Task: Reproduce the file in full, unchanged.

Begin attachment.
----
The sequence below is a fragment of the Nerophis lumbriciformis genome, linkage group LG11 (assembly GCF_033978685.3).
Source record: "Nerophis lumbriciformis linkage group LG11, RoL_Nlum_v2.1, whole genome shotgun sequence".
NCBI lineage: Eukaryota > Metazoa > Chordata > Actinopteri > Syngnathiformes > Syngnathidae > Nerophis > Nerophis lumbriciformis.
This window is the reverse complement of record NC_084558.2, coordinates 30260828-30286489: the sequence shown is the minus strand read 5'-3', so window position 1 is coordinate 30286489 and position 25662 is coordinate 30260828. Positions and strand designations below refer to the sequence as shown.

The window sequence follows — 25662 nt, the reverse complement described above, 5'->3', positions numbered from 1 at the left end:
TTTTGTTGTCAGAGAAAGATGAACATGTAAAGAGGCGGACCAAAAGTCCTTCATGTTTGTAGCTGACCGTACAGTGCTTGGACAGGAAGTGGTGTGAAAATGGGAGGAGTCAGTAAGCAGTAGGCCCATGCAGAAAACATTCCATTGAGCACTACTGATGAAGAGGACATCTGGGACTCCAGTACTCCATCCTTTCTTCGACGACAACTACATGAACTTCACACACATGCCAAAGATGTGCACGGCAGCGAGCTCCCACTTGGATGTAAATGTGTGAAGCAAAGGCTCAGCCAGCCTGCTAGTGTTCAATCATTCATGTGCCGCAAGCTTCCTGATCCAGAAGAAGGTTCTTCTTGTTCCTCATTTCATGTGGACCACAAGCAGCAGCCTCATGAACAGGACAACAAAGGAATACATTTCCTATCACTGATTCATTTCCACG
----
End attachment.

The sequence below is a fragment of the Nerophis lumbriciformis genome, linkage group LG11 (assembly GCF_033978685.3).
Source record: "Nerophis lumbriciformis linkage group LG11, RoL_Nlum_v2.1, whole genome shotgun sequence".
NCBI lineage: Eukaryota > Metazoa > Chordata > Actinopteri > Syngnathiformes > Syngnathidae > Nerophis > Nerophis lumbriciformis.
This window is the reverse complement of record NC_084558.2, coordinates 30260828-30286489: the sequence shown is the minus strand read 5'-3', so window position 1 is coordinate 30286489 and position 25662 is coordinate 30260828. Positions and strand designations below refer to the sequence as shown.

The window sequence follows — 25662 nt, the reverse complement described above, 5'->3', positions numbered from 1 at the left end:
TTTTGTTGTCAGAGAAAGATGAACATGTAAAGAGGCGGACCAAAAGTCCTTCATGTTTGTAGCTGACCGTACAGTGCTTGGACAGGAAGTGGTGTGAAAATGGGAGGAGTCAGTAAGCAGTAGGCCCATGCAGAAAACATTCCATTGAGCACTACTGATGAAGAGGACATCTGGGACTCCAGTACTCCATCCTTTCTTCGACGACAACTACATGAACTTCACACACATGCCAAAGATGTGCACGGCAGCGAGCTCCCACTTGGATGTAAATGTGTGAAGCAAAGGCTCAGCCAGCCTGCTAGTGTTCAATCATTCATGTGCCGCAAGCTTCCTGATCCAGAAGAAGGTTCTTCTTGTTCCTCATTTCATGTGGACCACAAGCAGCAGCCTCATGAACAGGACAACAAAGGAATACATTTCCTATCACTGATTCATTTCCACG